Politics Magazine

Severe OCD: The Borderlands Between Obsession and Delusion

Posted on the 11 May 2016 by Calvinthedog

For about eight months in 1991, from March-November, I was about as crazy as I have ever been in life. I wasn’t psychotic, but I was getting some weird perceptual alterations, and my mind had seriously gone off. On the one hand, I was painfully aware of these things. On the other hand, I was pretty convinced that I was going psychotic, mostly because of the way I felt. I got into therapy within a few months. The psychologist did go round and round a bit about whether I was psychotic or not, but he and the psychiatrist agreed after a bit that I wasn’t psychotic. He said, “The only delusion you have is that you think you’re nuts.”

When OCD gets very bad, they can appear psychotic and they often feel like they are going psychotic themselves. They often present as either afraid they are going psychotic or convinced that they have gone psychotic. It is not not uncommon for them to get a diagnosis of psychosis or even schizophrenia. I deal with people like this all the time. In fact, I currently have two clients with this theme and another one is waiting in the wings. There are others I am talking to who have not signed on.

It is best described as Fear of Psychosis, but on the OCD boards they call it “Schiz OCD.” That is a misleading name, but it means that they have OCD with the Schizophrenia or Psychosis theme. That theme translates as a fear that they are schizophrenic or psychotic or that they are going to become schizophrenic or psychotic.

I have had some OCD clients with Schiz OCD and a couple with the Harm and Pedophile themes who were all misdiagnosed as psychotic, and a few were misdiagnosed schizophrenic.

The Harm theme means they are afraid they will attack or kill other people or fear of harming others. The Pedophile theme is entails the fear that one is a pedophile.

Harm OCD’ers are generally completely harmless in spite of their creepy symptoms. These are simply completely harmless people who fear that they are murderers, rapists, or violent people, etc.

Pedophile OCD’ers are almost always not pedophiles at all. They are simply sexually normal people who fear that they are pedophiles. They are generally harmless to children, though I am familiar with a case where a woman with Pedophile OCD actually molested her three year old boy, though not seriously. Anyway, three year olds hardly remember anything that happened to them at that age. She was arrested and charged with child molestation, but the charges were dropped on the basis that she was in treatment. She has as whole team working with her, and the main thrust is to keep her from molesting the boy again.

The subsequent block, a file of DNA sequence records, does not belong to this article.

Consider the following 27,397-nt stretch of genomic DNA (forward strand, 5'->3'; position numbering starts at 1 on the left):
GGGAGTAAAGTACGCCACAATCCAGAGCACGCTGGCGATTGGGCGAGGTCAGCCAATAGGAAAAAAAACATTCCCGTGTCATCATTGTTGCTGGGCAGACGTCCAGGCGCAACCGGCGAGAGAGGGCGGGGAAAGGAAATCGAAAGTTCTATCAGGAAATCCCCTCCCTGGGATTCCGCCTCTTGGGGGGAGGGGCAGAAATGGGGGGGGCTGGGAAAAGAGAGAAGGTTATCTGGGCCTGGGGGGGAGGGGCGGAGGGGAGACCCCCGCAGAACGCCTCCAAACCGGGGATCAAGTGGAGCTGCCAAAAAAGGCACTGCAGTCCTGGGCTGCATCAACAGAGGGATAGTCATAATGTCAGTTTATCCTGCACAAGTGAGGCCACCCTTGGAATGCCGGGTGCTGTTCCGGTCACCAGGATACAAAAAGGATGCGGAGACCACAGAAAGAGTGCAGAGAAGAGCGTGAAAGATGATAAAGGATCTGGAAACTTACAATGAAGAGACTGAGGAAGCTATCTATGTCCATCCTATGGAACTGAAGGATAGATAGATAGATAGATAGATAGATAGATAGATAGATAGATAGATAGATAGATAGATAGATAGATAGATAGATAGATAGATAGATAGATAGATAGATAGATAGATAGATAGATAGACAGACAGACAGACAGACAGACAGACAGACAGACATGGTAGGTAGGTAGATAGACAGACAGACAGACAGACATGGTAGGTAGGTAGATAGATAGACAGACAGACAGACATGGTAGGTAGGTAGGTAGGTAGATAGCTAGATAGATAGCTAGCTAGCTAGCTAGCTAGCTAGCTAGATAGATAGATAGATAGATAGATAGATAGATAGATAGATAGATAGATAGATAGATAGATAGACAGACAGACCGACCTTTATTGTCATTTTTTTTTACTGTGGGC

All of the psychosis diagnoses I have seen with my clients were in error, and these folks simply had OCD. But if the clinician doesn’t understand how OCD can look like a psychosis but not be a psychosis, they might misdiagnose someone. It boils down to the difference between an obsession and a delusion. The two can be confused, and clinicians do misdiagnose obsessions as delusions. The difference can be a bit fine-tuned, but generally it is straightforward.

The problem is that many clinicians simply have no idea how to tell an obsession from a delusion. Also obsessions can get unbelievably bizarre, and at first look, they can appear in content like the sort of delusions that psychotics get.

I did have two very ill people come to me who seemed to have both OCD and schizophrenia, among other things. It took me a while to figure that out, and one was a diagnostic confusion for a while. But both of them did seem to have some sort of psychotic process going on, one had had a clear psychotic break and another had gone through an obvious schizophrenic prodrome in late adolescence and early adulthood.

One was hallucinating most of the time, including a lot of visuals. The other appeared to be hallucinating as they were experiencing their thoughts being broadcast out into the environment, and they were afraid people could hear them. They were both functioning very poorly, were on disability, not working and one was living at home and had had a conservatorship set up for them. This entailed some sort of trustee who doled out  the monthly SSI check to the person as they saw it, so this person had no control over his finances. One was in and out of the hospital on involuntary hold on a pretty regular basis.

What is odd is that both of them were highly lucid during our email conversations such that you wondered how they could be psychotic.


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